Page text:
Important Notice
Sadly, we must report that with the season of 2004, Kastle Frankenstein is no more. Removed over the past winter, the ride and a large portion of Pirates Park have been replaced with condominiums. This article now becomes a memorial to what was the last dark ride in Massachusetts.

Of the great Massachusetts seaside amusement resorts which included Revere Beach and Nantasket Beach, Salisbury Beach is the lone survivor. Overlooking the northern shoreline near the New Hampshire border, it continues to draw visitors seeking fun, food and games from the upper New England states . Where once it boasted several independent amusement ride parks, it has gradually shifted its emphasis from rides to food and entertainment. It is also a game-lover's paradise with a wide variety of game and pinball machines filling several large arcades. Although Shaheen's Fun-O-Rama park, the old carousels, the Comet coaster, Dodgems, ferris wheels and many funhouses and dark rides have disappeared over the years, Pirate's Fun Park remains as the last purveyor of amusement rides for those who still yearn for a thrill.

Some postcard views of Salisbury Beach over the years. At left is an aerial view from the fifties.
Right: In the 20's, the original Wildcat coaster and an early funhouse at right.
Left: The same view in the 40's with new PTC Comet coaster and Dodgem. This became the site of Pirate's Fun Park.

Right: View of game and food stands in the 50's. Large clown sits atop the roof of a walk-through funhouse.
A kind of legend arose over the pirate-themed dark ride which was installed as part of Roger Shaheen's Fun-O-Rama park in Salisbury Beach, situated just outside the park's border, directly across from their Witch Castle dark ride. The Pirate ride was reputed to have been removed and sold to Mountain Park, Holyoke, MA, in the mid to late 1970s where it operated until that park's final season in 1987. The ride was then disassembled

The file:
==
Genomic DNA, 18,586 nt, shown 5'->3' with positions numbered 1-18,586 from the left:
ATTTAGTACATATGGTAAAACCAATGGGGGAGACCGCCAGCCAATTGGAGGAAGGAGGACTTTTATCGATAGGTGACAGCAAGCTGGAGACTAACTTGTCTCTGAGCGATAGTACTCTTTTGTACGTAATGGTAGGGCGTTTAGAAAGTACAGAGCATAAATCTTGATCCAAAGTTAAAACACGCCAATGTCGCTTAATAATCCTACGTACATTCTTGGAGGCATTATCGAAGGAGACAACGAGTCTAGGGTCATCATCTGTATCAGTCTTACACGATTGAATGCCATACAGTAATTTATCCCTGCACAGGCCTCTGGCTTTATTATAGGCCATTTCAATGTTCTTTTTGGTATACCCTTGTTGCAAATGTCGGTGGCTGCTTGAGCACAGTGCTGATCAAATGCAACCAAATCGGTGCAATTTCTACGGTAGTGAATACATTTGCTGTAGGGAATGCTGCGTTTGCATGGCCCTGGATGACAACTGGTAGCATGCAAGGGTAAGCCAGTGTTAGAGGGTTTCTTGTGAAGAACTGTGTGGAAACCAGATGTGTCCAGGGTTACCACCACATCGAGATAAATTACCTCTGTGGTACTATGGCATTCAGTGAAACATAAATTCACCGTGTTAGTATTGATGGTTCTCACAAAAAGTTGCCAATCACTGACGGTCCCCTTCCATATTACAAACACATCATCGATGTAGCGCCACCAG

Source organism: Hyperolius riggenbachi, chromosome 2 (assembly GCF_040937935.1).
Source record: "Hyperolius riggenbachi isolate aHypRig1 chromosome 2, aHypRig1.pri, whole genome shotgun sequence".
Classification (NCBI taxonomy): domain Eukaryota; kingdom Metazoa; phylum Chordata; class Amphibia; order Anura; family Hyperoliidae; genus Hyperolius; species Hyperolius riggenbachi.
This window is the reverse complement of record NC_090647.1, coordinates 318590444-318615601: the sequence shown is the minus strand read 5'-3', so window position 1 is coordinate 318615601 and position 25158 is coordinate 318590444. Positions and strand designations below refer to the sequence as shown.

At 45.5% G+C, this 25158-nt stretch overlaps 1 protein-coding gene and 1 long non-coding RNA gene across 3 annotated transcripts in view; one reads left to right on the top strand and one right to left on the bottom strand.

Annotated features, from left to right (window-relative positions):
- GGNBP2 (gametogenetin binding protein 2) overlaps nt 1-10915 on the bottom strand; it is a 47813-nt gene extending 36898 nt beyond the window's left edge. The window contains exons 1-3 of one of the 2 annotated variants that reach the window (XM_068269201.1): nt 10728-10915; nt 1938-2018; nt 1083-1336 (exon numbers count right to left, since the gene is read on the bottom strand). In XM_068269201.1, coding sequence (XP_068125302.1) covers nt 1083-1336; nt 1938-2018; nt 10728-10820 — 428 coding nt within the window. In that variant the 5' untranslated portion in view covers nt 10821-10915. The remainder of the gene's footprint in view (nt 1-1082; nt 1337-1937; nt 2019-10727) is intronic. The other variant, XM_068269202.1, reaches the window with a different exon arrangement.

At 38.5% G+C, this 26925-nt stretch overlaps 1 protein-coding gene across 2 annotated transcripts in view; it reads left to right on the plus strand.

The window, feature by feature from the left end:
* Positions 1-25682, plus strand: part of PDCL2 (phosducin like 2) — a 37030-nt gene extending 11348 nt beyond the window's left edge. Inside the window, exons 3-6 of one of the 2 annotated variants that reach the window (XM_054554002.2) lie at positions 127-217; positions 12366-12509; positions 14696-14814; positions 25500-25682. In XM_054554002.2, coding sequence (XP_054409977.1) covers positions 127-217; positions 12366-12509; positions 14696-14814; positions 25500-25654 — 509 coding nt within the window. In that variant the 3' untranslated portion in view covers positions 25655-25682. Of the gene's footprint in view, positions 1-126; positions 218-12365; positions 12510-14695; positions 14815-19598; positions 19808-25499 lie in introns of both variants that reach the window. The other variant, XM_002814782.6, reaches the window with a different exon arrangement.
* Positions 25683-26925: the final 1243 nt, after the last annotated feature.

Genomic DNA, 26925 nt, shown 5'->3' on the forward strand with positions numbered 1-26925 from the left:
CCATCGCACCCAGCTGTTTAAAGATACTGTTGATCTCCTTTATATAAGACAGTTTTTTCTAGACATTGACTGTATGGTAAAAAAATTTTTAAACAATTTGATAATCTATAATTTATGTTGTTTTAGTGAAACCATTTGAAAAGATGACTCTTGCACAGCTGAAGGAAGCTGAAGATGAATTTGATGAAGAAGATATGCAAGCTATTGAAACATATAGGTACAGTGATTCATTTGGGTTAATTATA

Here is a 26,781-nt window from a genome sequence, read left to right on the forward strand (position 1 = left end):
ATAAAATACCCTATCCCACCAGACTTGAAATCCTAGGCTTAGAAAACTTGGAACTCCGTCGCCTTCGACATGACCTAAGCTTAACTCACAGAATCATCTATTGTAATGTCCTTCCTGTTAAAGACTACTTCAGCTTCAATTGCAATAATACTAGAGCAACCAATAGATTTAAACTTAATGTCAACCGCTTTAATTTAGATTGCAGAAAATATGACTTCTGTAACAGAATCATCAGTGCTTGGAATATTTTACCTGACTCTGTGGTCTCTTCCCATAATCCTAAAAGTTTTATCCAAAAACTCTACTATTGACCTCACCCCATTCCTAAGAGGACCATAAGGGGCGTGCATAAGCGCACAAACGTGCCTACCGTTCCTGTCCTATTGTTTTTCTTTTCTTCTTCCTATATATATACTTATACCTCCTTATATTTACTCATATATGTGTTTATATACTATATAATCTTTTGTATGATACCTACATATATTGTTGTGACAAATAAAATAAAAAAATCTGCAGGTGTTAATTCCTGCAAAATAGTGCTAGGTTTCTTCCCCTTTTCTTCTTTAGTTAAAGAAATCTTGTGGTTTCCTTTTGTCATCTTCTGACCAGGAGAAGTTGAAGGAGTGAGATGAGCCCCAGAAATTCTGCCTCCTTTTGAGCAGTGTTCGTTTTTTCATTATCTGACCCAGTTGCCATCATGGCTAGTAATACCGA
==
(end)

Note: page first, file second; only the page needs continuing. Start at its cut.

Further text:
and sold to Pirate's Fun Park located at Salisbury Beach. If true, it would be a very unusual round-trip for a dark ride to take, especially one themed on the outside as a ship.

At left: A very rare view of Shaheen's Pirate ride. The ship is facing toward the right. At the right end directly under the mermaid, it bears the name: "Jolly Roger".

 
 

At right is a view of the Pirate's Den at Mountain Park. This, as they say, is where the plot thickens. A close examination of the Shaheen ride at Salisbury (above) reveals the name to be "Pirate's Cove", and the ship is facing toward the right. In Mountain Park, it's named "Pirate's Den" and the ship if facing to the left.


 


All three of the rides use the late model Pretzel car system. But, although the cars run right-to-left in traditional fashion in the Mountain Park and Pirate's Park rides, the Shaheen ride is running in a left-to-right direction, rare for Pretzel setups. At left, the Pirate's Den in Pirate's Fun Park in Salisbury. The ship is facing left as was Mountain Park's, but its width appears to have been cut down, perhaps to fit the smaller frontage.

The large Pirate's head was a fixture on the Mountain Park rides as well as a Pirate's Den ride that was located at Lincoln Park in North Dartmouth, MA. These heads are very likely the work of the late Domenic Spadola, an amusement park artist who worked extensively throughout New England amusement parks for many years. When Pirate's Fun Park rethemed its Pirate ride, the head was placed atop another building at the center of the park.
 

The fact that the original Shaheen ride's ship exterior was facing to the right and that its car/track system was set up to run left to right makes it very unlikely that it is the ride which went to Mountain Park and later returned to Salisbury at Pirate's Fun Park. The Pirate's Cove name is another difference.
The Pirate dark rides were a uniquely New England amusement phenomenon. Another was located at Whalom Park in Lunenberg, MA. That ride burned down back when the park was still in operation. The previously mentioned ride at Lincoln Park had a boat-styled car system probably obtained from the "Wreck of the Herperus" ride at Pleasure Island in Wakefield, MA after that park closed. The rides may have been built with an eye toward the New England shipping and whaling heritage as well as an attempt to emulate the very popular Disney 'Pirates of the Caribbean' ride, but on a more modest scale and budget.

Of all the Pirate rides that operated at these New England parks, the Pirate's Den in Pirate's Fun Park was the last. And that last Pirate would soon sail off into the sunset.
Change was in the wind, and in 1999, the Pirates had left port to be replaced by something darker and much more sinister......